Not one without the other.
But why? Because these two historical traumas and cruelties are the inextricable and reinforcing ground from which this entity—known as the United States of America—emerged.
Stolen indigenous land and stolen African people were enslaved to work it. If there are only African-American reparations, they will not be truly just, inasmuch as they will only address one of the two massive core injustices that undergird the founding and development of America.
Agriculture was the dominant form of economic activity at the time of ‘discovery’ and early settlement beginning in 1619. Such economic effort persisted all the way through the Civil War and well into the 20th century. Black slaves from Africa and land stolen from Indigenous peoples were the two essential ingredients employed to forge and to advance fledgling capitalism so that it might take root and flourish.
Without these two interwoven thefts, there would never have been such a robust national economy stretching ‘from sea to shining sea.’
Despite this common and joint exploitation, these two original sins are seldom joined together as the twins they surely are. Most often, if at all, they are treated as nothing more than distant cousins several times removed. Yet there is also the heartening call within the Black Lives Matter movement for a new solidarity with Indigenous peoples in the fight against centuries old state-violence. This was most recently seen in the courageous resistance to the Dakota Access Pipeline on the Standing Rock Sioux Reservation in North Dakota.
As Congress nears the enactment of H.R. 40 into law to establish an African-American reparations commission, an examination of some of the potential gaps and missed opportunities is particularly relevant and timely.
H.R. 40 was originally proposed in 2019 and seeks to “address the fundamental injustice, cruelty, brutality, and inhumanity of slavery in the United States and the 13 American colonies between 1619 and 1865. It will also establish a commission to study and consider a national apology and proposal for reparations for the institution of slavery” and its ongoing racial and economic discrimination against African-Americans.
This is clearly a long overdue, necessary, and just project, but it should not stand alone. If one substitutes the term ‘Indigenous land theft’ for the word ‘slavery’ in the summary of H.R. 40, one can clearly see the appropriateness of reparations for both African-Americans and Indigenous peoples.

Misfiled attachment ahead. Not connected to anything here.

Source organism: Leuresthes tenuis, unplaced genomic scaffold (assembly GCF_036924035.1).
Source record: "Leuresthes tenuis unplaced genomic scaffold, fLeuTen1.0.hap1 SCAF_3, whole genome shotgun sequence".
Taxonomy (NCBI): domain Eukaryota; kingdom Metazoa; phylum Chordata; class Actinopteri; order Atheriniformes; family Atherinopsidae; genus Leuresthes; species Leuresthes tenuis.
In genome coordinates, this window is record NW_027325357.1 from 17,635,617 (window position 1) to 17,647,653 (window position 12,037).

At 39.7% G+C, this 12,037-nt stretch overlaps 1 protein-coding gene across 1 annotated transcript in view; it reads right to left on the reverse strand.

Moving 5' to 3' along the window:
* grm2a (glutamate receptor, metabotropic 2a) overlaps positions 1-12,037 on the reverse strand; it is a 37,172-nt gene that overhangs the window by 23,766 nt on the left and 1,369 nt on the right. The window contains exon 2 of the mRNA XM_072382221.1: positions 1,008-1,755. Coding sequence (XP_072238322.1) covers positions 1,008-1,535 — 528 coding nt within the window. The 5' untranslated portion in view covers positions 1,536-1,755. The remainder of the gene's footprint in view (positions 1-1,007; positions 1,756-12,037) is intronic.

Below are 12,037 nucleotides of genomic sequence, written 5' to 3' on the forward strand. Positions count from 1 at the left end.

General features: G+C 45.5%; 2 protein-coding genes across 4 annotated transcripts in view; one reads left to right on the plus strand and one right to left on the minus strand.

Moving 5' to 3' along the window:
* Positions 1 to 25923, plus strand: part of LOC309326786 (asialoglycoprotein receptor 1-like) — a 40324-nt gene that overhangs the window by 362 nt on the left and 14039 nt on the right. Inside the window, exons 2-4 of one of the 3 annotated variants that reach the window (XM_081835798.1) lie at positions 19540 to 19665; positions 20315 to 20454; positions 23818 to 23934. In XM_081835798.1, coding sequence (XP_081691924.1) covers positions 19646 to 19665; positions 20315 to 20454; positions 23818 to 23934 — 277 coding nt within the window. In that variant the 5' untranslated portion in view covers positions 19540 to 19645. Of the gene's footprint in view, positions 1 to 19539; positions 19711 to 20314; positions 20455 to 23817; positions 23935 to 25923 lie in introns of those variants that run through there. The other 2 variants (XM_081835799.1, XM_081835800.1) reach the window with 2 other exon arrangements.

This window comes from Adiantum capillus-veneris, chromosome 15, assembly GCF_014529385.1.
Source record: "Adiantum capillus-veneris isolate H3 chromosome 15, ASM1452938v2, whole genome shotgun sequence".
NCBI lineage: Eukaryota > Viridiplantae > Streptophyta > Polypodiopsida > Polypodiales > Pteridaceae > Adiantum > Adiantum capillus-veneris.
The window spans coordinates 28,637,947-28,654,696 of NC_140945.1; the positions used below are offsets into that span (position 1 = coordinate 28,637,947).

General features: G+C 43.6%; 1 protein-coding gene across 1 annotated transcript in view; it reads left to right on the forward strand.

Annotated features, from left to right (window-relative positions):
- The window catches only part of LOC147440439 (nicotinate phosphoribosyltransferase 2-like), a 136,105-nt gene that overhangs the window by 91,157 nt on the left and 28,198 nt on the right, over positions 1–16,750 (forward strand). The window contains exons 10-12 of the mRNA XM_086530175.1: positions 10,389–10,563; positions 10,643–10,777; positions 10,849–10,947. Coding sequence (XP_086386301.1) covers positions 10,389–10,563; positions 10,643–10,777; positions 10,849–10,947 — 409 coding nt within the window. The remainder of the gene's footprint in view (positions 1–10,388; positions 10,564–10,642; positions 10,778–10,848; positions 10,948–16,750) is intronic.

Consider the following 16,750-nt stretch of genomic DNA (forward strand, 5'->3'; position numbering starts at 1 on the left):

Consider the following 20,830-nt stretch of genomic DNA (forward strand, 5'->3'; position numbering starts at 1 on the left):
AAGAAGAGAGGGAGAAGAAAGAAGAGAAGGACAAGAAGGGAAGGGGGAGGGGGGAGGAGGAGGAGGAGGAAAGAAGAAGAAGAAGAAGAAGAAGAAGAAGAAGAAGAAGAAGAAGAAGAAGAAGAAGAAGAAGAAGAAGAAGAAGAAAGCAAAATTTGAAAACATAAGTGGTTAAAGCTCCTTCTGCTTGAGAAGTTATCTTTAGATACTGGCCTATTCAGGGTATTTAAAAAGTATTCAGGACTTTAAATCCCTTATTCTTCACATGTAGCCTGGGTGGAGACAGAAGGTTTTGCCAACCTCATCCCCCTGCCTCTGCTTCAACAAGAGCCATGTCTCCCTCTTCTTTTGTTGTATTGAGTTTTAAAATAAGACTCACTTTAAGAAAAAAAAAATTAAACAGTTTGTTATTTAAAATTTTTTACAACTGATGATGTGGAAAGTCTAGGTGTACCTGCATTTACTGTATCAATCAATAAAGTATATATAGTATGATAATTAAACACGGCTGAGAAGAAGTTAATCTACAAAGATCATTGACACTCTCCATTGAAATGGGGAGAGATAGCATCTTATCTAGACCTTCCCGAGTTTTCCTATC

Lest we forget: Indigenous peoples suffered systemic land losses of more than 1.5 billion acres and the massacre of thousands of their people. Hundreds of treaties were quickly broken. The sovereignty and self-governance of hundreds of tribes were relentlessly hunted down and dismantled. Age-old cultures, languages, and spiritual practices were crushed and decimated.
Yet as with African-Americans, the will of Indigenous peoples to survive and to persevere was undaunted. They persisted and many tribes are now on the cusp of governmental renewal and cultural reinvigoration.
This common fate of staggering loss and enduring resilience for both African-Americans and Indigenous peoples is not without its differences and even pockets of antipathy. Losses were similar, but not identical.
Indigenous losses involved not only life and land, but also the crippling of self-governance and the government-to-government relationship, along with the loss of many languages and severe cultural erosion. Such differences need to be recognized and acknowledged but without invidious comparison.
All of this adds difficulty and complexity to the reparations journey, but the goal of complete and restorative justice would seem to require it.
One way to address the difficulty and complexity would be the proposal and adoption of a separate ‘H.R. 40’ for Indigenous peoples reparations with its own commission to study and develop reparations proposals and to make recommendations to Congress on appropriate remedies and other actions.
Such an approach holds the best possibility of developing a simultaneous, powerful, and parallel engagement with these founding traumas.
Despite being common victims of vicious and continuous systemic white cruelty and government-sanctioned violence, African-Americans and Indigenous peoples are often depicted as largely separated from and unknown to each other. But that is the complicity of shadows.
As noted by other scholars of reparations and renewal, “the crimes of the past, when left unaddressed, do not remain in the past.” The time is ripe for a new and collective interrogation of our shared past.
An inquiry that goes deep into historical pain and traumatic loss, but one that might lead to higher ground and a “new story of who we could be.”
Regardless of risk and cost, the fundamental and massive injustice of slavery and the theft of Indigenous peoples lands remain central to the founding of the United States and to its ongoing history.
Enduring justice and meaningful reconciliation are likely to be best achieved by a comprehensive national reckoning that joins, not separates, these twin evils, these inextricable original sins.
Not one without the other.